Wednesday, November 08, 2006

I voted for Pedro

Date: Nov. 7
Total mileage: 19.7
November mileage: 133.1
Temperature upon departure: 22

Wow. I'm fried.

I'm also too hopped up on Diet Pepsi to quite quit the computer yet, so here I am, still - after 11 straight hours of this - watching these election returns trickle by, and blogging.

Newspaper journalists and politicians are alike in that they live for three things - natural disasters, wars and election day. I too got caught up in the ballot-day frenzy, participating in loud whoops and rounds of applause in front of the TV, gnawing on practically petrified pieces of Domino's pizza, updating every five minutes, and scrambling in the final, stressful hours of the morning to lay out all of the late-arriving stories. It was a roller coaster of an evening, and I leave it feeling a little despondent.

I expected this. All of the candidates I would have voted for lost - soundly. My vote - had it existed - wouldn't have even mattered. U.S. House Democrats trounced the incumbent Republicans - soundly. It could signal changes in the direction of the war and the economy and the environment.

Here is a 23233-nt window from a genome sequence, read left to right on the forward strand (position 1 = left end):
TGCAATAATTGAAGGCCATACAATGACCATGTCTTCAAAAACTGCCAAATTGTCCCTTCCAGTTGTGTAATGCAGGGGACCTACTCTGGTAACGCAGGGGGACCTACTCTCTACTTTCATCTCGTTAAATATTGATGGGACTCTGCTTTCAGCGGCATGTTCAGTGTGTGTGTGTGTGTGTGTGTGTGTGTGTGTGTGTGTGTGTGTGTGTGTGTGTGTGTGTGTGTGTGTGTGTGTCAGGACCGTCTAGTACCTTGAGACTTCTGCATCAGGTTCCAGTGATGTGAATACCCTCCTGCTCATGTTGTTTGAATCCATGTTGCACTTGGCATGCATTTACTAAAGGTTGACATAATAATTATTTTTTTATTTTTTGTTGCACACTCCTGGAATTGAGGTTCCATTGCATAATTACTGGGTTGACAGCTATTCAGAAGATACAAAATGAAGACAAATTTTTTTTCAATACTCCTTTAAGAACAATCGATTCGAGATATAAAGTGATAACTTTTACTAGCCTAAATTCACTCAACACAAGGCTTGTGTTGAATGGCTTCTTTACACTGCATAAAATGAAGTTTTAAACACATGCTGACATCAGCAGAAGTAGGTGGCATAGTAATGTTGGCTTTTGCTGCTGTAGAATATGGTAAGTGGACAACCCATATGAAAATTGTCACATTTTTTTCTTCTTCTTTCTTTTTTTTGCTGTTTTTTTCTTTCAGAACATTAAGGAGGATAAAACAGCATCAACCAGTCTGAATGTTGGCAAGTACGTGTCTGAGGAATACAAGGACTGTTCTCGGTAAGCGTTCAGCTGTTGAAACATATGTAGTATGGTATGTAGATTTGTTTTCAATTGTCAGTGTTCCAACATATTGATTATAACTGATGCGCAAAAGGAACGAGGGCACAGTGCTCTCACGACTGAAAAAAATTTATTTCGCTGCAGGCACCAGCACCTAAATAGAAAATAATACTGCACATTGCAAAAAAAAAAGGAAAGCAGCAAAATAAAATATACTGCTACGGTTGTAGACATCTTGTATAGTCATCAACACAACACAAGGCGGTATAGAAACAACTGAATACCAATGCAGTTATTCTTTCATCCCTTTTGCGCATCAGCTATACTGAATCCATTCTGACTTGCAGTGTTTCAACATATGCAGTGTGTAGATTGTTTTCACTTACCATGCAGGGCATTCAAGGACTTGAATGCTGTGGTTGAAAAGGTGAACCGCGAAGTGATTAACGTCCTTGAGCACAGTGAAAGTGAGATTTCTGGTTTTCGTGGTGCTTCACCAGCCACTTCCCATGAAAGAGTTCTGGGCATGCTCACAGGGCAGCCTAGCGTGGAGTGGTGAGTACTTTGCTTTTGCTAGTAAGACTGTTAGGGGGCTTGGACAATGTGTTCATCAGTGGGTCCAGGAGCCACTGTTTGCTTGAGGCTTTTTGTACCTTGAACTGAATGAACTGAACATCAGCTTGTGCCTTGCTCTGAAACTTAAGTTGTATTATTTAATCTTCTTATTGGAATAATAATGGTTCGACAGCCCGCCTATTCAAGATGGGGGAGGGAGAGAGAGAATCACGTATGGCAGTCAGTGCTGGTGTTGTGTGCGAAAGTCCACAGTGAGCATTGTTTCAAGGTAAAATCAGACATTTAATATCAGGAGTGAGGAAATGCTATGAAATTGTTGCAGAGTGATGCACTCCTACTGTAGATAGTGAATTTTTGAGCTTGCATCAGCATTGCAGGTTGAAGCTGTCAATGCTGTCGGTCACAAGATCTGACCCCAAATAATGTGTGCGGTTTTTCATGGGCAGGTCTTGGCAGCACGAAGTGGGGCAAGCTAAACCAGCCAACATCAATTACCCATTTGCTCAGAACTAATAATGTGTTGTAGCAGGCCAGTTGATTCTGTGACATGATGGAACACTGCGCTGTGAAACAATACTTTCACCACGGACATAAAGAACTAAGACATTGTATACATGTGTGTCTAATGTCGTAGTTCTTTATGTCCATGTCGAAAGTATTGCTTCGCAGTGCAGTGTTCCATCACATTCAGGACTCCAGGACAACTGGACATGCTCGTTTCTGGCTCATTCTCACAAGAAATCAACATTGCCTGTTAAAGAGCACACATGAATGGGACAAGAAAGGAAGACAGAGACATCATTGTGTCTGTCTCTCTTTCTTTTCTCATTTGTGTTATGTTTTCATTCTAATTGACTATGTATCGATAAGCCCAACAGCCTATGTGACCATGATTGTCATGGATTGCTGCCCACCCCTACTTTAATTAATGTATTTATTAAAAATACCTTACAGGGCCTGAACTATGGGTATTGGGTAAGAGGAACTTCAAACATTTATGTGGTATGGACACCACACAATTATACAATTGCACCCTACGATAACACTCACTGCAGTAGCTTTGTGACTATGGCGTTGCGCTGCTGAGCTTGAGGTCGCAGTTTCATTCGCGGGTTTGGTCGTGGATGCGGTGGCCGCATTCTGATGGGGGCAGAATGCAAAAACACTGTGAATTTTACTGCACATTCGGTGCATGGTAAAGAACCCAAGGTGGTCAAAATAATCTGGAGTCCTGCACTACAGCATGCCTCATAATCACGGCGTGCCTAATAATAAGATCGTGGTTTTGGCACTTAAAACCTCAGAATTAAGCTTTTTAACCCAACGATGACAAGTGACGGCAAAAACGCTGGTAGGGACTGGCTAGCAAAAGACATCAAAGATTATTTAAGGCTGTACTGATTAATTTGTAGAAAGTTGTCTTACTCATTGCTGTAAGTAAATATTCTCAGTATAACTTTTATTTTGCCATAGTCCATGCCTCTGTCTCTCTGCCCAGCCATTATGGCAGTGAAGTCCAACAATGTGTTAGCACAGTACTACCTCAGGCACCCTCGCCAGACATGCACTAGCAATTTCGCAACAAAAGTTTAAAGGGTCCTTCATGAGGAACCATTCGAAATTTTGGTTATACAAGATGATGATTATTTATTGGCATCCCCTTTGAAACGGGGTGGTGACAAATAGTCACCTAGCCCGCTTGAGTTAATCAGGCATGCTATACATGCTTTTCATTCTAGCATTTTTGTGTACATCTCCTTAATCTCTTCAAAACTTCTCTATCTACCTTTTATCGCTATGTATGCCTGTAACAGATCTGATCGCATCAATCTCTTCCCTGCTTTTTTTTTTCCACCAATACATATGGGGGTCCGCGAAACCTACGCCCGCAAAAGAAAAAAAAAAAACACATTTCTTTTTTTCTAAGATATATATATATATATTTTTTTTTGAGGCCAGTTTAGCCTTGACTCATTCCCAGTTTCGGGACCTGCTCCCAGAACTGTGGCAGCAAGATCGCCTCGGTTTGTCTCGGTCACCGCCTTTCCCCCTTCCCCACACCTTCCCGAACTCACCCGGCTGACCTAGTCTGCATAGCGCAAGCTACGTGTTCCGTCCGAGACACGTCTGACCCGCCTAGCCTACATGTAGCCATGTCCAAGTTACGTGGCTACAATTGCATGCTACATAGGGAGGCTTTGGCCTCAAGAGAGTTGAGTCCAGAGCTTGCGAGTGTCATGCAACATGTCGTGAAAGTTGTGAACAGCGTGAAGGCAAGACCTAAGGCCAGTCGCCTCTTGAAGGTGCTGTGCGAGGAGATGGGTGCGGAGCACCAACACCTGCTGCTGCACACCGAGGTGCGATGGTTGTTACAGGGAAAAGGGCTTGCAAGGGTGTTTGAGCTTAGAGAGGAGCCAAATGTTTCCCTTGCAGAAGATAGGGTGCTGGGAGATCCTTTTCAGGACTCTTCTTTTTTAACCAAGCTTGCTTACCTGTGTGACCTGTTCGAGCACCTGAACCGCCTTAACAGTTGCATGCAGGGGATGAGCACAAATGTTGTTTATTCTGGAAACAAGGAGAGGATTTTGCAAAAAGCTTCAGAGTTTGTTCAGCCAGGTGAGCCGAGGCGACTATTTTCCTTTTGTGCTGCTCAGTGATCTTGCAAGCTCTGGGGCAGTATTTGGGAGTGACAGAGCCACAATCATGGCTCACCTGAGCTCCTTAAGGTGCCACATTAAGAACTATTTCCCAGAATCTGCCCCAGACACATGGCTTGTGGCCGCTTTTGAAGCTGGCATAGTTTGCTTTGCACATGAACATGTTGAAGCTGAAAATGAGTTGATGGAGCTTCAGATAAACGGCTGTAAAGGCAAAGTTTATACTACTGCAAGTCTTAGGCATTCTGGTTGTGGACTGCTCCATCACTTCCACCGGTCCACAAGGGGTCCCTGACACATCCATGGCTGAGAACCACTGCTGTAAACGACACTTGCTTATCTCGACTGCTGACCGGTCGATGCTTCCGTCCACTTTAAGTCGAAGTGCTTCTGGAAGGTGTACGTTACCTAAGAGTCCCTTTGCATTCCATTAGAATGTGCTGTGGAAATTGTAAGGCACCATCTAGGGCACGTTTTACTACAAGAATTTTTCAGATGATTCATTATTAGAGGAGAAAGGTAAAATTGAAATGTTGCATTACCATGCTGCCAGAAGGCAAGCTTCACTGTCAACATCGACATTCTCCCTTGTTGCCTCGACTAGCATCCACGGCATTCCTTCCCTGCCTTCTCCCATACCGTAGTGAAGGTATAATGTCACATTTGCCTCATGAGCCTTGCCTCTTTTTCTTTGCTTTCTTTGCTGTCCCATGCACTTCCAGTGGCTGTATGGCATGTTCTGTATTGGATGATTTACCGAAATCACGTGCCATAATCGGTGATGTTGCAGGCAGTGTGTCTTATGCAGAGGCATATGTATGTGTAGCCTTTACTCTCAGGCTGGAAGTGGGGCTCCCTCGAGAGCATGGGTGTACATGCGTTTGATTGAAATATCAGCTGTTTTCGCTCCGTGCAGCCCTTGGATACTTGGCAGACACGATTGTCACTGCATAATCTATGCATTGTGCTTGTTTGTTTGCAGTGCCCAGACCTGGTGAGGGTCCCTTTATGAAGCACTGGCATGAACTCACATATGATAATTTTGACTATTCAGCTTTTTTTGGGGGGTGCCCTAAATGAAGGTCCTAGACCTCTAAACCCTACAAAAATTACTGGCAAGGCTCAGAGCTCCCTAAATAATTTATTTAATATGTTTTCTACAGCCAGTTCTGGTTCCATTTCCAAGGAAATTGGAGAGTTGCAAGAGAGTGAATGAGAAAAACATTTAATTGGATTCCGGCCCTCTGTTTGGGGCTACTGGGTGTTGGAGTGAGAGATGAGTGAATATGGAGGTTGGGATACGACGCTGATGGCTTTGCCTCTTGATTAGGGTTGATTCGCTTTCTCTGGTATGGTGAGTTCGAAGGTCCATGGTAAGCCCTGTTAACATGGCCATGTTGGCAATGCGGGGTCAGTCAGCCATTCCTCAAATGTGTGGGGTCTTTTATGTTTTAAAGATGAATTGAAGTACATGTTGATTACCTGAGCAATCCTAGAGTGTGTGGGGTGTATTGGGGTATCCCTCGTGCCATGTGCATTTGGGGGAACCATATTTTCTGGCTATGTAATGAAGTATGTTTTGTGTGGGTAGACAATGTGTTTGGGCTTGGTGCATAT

Or, it could not.

I set out on my mountain bike before work today, relearning how to negotiate snow-packed roads. People moved dream-like through a nearly deserted downtown, with entire streets full of tourist shops locked away from the icicles. I caught a soft pile of sandy snow with my front wheel and side-swiped a guard rail. I had to laugh at the way simple things can so easily become hard.

I crossed the bridge into the dark shadow of Douglas Island, its towering mountains locking away direct sunlight until spring. As I rolled over the bridge's summit, I noticed a strange figure circling an intersection roundabout - otherwordly at first, but as I got closer, I saw glasses, a frizzy wig, and a wheel - a single wheel - spinning through the crunchy snow. I squinted at his sign and prepared to shoot him my best icy stare as I went by what I was certain read "Vote for Palin."

But when I finally met him face to face around that ice-slicked circle, I saw what he was actually advocating.

"Vote for Pedro."

And I realized what he was actually saying was, "Smile. It's all just a silly game anyway. And, regardless of your feelings about chimichangas, all of your wildest dreams can come true."

And I couldn't help it. I smiled.


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